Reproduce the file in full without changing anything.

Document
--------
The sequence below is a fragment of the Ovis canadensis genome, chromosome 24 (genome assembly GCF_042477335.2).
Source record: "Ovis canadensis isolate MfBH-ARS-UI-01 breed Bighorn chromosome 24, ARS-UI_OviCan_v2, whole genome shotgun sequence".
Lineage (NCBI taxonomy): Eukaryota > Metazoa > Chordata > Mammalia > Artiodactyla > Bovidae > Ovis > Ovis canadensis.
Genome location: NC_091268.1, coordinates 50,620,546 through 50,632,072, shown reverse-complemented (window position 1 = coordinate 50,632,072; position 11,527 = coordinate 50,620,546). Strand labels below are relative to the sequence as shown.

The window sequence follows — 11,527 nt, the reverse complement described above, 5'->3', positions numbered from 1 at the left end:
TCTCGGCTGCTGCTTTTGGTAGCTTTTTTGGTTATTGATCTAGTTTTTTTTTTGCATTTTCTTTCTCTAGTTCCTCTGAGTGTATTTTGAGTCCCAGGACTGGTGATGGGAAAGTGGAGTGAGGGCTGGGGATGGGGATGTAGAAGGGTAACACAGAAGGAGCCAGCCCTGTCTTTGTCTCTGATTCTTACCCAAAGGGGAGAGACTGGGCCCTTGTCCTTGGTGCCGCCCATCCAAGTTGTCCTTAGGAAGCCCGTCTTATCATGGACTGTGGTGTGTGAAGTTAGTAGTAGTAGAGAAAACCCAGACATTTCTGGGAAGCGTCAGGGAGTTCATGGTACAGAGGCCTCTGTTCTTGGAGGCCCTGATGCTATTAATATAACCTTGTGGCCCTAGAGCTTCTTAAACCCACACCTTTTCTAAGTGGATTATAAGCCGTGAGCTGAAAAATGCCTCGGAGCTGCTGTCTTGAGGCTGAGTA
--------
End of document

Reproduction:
The sequence below is a fragment of the Ovis canadensis genome, chromosome 24 (genome assembly GCF_042477335.2).
Source record: "Ovis canadensis isolate MfBH-ARS-UI-01 breed Bighorn chromosome 24, ARS-UI_OviCan_v2, whole genome shotgun sequence".
Lineage (NCBI taxonomy): Eukaryota > Metazoa > Chordata > Mammalia > Artiodactyla > Bovidae > Ovis > Ovis canadensis.
Genome location: NC_091268.1, coordinates 50,620,546 through 50,632,072, shown reverse-complemented (window position 1 = coordinate 50,632,072; position 11,527 = coordinate 50,620,546). Strand labels below are relative to the sequence as shown.

The window sequence follows — 11,527 nt, the reverse complement described above, 5'->3', positions numbered from 1 at the left end:
TCTCGGCTGCTGCTTTTGGTAGCTTTTTTGGTTATTGATCTAGTTTTTTTTTTGCATTTTCTTTCTCTAGTTCCTCTGAGTGTATTTTGAGTCCCAGGACTGGTGATGGGAAAGTGGAGTGAGGGCTGGGGATGGGGATGTAGAAGGGTAACACAGAAGGAGCCAGCCCTGTCTTTGTCTCTGATTCTTACCCAAAGGGGAGAGACTGGGCCCTTGTCCTTGGTGCCGCCCATCCAAGTTGTCCTTAGGAAGCCCGTCTTATCATGGACTGTGGTGTGTGAAGTTAGTAGTAGTAGAGAAAACCCAGACATTTCTGGGAAGCGTCAGGGAGTTCATGGTACAGAGGCCTCTGTTCTTGGAGGCCCTGATGCTATTAATATAACCTTGTGGCCCTAGAGCTTCTTAAACCCACACCTTTTCTAAGTGGATTATAAGCCGTGAGCTGAAAAATGCCTCGGAGCTGCTGTCTTGAGGCTGAGTA